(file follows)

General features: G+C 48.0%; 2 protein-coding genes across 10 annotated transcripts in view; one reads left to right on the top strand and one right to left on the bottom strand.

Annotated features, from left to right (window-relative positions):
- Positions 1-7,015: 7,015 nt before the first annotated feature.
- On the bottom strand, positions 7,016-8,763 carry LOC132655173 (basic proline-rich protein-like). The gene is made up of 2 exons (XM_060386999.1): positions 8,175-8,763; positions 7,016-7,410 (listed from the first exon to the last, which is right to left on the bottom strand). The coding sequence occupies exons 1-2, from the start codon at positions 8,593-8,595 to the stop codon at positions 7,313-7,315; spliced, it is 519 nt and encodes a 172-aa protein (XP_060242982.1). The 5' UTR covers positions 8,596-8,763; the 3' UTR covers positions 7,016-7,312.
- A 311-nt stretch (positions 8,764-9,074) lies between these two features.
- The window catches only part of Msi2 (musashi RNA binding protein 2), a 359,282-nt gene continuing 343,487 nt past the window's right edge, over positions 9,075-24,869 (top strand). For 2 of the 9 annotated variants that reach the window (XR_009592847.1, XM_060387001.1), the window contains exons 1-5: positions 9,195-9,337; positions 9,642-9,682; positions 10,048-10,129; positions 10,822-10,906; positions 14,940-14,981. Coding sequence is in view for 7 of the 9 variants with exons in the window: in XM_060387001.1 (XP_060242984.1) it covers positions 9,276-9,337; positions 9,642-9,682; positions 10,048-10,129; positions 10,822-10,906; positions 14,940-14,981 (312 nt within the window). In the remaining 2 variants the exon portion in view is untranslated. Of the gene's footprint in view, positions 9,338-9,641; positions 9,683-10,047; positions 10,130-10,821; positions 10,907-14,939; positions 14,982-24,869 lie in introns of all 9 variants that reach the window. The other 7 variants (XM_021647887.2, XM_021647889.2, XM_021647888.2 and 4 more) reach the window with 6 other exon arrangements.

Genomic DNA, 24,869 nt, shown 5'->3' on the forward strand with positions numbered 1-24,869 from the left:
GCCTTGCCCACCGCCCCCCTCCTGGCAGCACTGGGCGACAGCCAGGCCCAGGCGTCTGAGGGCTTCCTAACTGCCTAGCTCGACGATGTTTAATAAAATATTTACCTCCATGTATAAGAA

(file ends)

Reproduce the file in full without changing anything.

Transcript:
General features: G+C 48.0%; 2 protein-coding genes across 10 annotated transcripts in view; one reads left to right on the top strand and one right to left on the bottom strand.

Annotated features, from left to right (window-relative positions):
- Positions 1-7,015: 7,015 nt before the first annotated feature.
- On the bottom strand, positions 7,016-8,763 carry LOC132655173 (basic proline-rich protein-like). The gene is made up of 2 exons (XM_060386999.1): positions 8,175-8,763; positions 7,016-7,410 (listed from the first exon to the last, which is right to left on the bottom strand). The coding sequence occupies exons 1-2, from the start codon at positions 8,593-8,595 to the stop codon at positions 7,313-7,315; spliced, it is 519 nt and encodes a 172-aa protein (XP_060242982.1). The 5' UTR covers positions 8,596-8,763; the 3' UTR covers positions 7,016-7,312.
- A 311-nt stretch (positions 8,764-9,074) lies between these two features.
- The window catches only part of Msi2 (musashi RNA binding protein 2), a 359,282-nt gene continuing 343,487 nt past the window's right edge, over positions 9,075-24,869 (top strand). For 2 of the 9 annotated variants that reach the window (XR_009592847.1, XM_060387001.1), the window contains exons 1-5: positions 9,195-9,337; positions 9,642-9,682; positions 10,048-10,129; positions 10,822-10,906; positions 14,940-14,981. Coding sequence is in view for 7 of the 9 variants with exons in the window: in XM_060387001.1 (XP_060242984.1) it covers positions 9,276-9,337; positions 9,642-9,682; positions 10,048-10,129; positions 10,822-10,906; positions 14,940-14,981 (312 nt within the window). In the remaining 2 variants the exon portion in view is untranslated. Of the gene's footprint in view, positions 9,338-9,641; positions 9,683-10,047; positions 10,130-10,821; positions 10,907-14,939; positions 14,982-24,869 lie in introns of all 9 variants that reach the window. The other 7 variants (XM_021647887.2, XM_021647889.2, XM_021647888.2 and 4 more) reach the window with 6 other exon arrangements.

Genomic DNA, 24,869 nt, shown 5'->3' on the forward strand with positions numbered 1-24,869 from the left:
GCCTTGCCCACCGCCCCCCTCCTGGCAGCACTGGGCGACAGCCAGGCCCAGGCGTCTGAGGGCTTCCTAACTGCCTAGCTCGACGATGTTTAATAAAATATTTACCTCCATGTATAAGAA